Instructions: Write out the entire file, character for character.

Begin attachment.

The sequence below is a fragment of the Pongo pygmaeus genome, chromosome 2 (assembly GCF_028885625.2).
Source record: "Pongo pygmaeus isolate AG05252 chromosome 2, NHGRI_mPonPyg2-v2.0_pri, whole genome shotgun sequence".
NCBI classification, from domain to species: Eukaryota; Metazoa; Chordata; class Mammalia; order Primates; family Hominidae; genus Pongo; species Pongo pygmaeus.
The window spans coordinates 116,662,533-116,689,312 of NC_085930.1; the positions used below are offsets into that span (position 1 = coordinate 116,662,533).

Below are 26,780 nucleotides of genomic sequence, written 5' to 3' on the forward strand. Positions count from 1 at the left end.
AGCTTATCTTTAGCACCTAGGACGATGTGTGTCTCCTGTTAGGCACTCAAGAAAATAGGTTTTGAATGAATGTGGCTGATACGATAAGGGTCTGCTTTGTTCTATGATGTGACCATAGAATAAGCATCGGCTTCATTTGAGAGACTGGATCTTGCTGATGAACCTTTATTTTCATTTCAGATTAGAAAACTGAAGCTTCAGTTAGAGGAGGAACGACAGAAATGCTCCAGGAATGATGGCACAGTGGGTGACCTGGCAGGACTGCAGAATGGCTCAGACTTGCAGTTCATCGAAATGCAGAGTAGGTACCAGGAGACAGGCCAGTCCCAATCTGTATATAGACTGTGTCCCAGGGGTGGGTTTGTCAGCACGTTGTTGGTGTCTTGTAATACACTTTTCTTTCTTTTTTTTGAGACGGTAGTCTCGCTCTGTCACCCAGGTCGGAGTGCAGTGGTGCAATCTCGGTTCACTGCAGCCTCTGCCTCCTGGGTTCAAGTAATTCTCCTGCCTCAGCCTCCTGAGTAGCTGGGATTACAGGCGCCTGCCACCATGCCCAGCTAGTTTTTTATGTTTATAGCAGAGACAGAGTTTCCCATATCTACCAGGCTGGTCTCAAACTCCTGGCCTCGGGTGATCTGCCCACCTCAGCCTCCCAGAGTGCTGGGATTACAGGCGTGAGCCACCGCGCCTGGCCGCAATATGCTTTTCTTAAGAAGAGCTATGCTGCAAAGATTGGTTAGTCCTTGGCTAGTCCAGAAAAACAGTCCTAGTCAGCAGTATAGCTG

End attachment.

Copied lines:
The sequence below is a fragment of the Pongo pygmaeus genome, chromosome 2 (assembly GCF_028885625.2).
Source record: "Pongo pygmaeus isolate AG05252 chromosome 2, NHGRI_mPonPyg2-v2.0_pri, whole genome shotgun sequence".
NCBI classification, from domain to species: Eukaryota; Metazoa; Chordata; class Mammalia; order Primates; family Hominidae; genus Pongo; species Pongo pygmaeus.
The window spans coordinates 116,662,533-116,689,312 of NC_085930.1; the positions used below are offsets into that span (position 1 = coordinate 116,662,533).

Below are 26,780 nucleotides of genomic sequence, written 5' to 3' on the forward strand. Positions count from 1 at the left end.
AGCTTATCTTTAGCACCTAGGACGATGTGTGTCTCCTGTTAGGCACTCAAGAAAATAGGTTTTGAATGAATGTGGCTGATACGATAAGGGTCTGCTTTGTTCTATGATGTGACCATAGAATAAGCATCGGCTTCATTTGAGAGACTGGATCTTGCTGATGAACCTTTATTTTCATTTCAGATTAGAAAACTGAAGCTTCAGTTAGAGGAGGAACGACAGAAATGCTCCAGGAATGATGGCACAGTGGGTGACCTGGCAGGACTGCAGAATGGCTCAGACTTGCAGTTCATCGAAATGCAGAGTAGGTACCAGGAGACAGGCCAGTCCCAATCTGTATATAGACTGTGTCCCAGGGGTGGGTTTGTCAGCACGTTGTTGGTGTCTTGTAATACACTTTTCTTTCTTTTTTTTGAGACGGTAGTCTCGCTCTGTCACCCAGGTCGGAGTGCAGTGGTGCAATCTCGGTTCACTGCAGCCTCTGCCTCCTGGGTTCAAGTAATTCTCCTGCCTCAGCCTCCTGAGTAGCTGGGATTACAGGCGCCTGCCACCATGCCCAGCTAGTTTTTTATGTTTATAGCAGAGACAGAGTTTCCCATATCTACCAGGCTGGTCTCAAACTCCTGGCCTCGGGTGATCTGCCCACCTCAGCCTCCCAGAGTGCTGGGATTACAGGCGTGAGCCACCGCGCCTGGCCGCAATATGCTTTTCTTAAGAAGAGCTATGCTGCAAAGATTGGTTAGTCCTTGGCTAGTCCAGAAAAACAGTCCTAGTCAGCAGTATAGCTG